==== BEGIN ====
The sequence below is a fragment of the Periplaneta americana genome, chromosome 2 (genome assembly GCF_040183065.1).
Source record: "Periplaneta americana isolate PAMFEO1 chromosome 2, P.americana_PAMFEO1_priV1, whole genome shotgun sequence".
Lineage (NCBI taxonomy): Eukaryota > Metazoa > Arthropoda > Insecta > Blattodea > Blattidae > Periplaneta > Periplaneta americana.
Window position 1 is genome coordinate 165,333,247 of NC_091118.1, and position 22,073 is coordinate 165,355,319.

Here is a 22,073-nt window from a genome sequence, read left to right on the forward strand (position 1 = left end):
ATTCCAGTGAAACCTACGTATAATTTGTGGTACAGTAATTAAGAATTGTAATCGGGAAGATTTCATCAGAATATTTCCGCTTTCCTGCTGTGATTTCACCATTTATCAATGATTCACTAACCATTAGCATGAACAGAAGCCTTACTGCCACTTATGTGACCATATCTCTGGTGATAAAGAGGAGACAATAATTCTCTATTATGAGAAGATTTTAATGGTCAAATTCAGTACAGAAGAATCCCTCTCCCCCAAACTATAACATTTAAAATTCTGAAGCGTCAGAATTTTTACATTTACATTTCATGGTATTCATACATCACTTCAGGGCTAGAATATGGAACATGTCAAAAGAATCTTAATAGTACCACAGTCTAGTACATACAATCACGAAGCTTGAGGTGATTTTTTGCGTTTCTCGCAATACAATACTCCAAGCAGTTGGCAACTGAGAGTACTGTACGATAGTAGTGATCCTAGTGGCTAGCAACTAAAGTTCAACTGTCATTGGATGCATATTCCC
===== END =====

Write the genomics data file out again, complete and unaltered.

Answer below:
The sequence below is a fragment of the Periplaneta americana genome, chromosome 2 (genome assembly GCF_040183065.1).
Source record: "Periplaneta americana isolate PAMFEO1 chromosome 2, P.americana_PAMFEO1_priV1, whole genome shotgun sequence".
Lineage (NCBI taxonomy): Eukaryota > Metazoa > Arthropoda > Insecta > Blattodea > Blattidae > Periplaneta > Periplaneta americana.
Window position 1 is genome coordinate 165,333,247 of NC_091118.1, and position 22,073 is coordinate 165,355,319.

Here is a 22,073-nt window from a genome sequence, read left to right on the forward strand (position 1 = left end):
ATTCCAGTGAAACCTACGTATAATTTGTGGTACAGTAATTAAGAATTGTAATCGGGAAGATTTCATCAGAATATTTCCGCTTTCCTGCTGTGATTTCACCATTTATCAATGATTCACTAACCATTAGCATGAACAGAAGCCTTACTGCCACTTATGTGACCATATCTCTGGTGATAAAGAGGAGACAATAATTCTCTATTATGAGAAGATTTTAATGGTCAAATTCAGTACAGAAGAATCCCTCTCCCCCAAACTATAACATTTAAAATTCTGAAGCGTCAGAATTTTTACATTTACATTTCATGGTATTCATACATCACTTCAGGGCTAGAATATGGAACATGTCAAAAGAATCTTAATAGTACCACAGTCTAGTACATACAATCACGAAGCTTGAGGTGATTTTTTGCGTTTCTCGCAATACAATACTCCAAGCAGTTGGCAACTGAGAGTACTGTACGATAGTAGTGATCCTAGTGGCTAGCAACTAAAGTTCAACTGTCATTGGATGCATATTCCC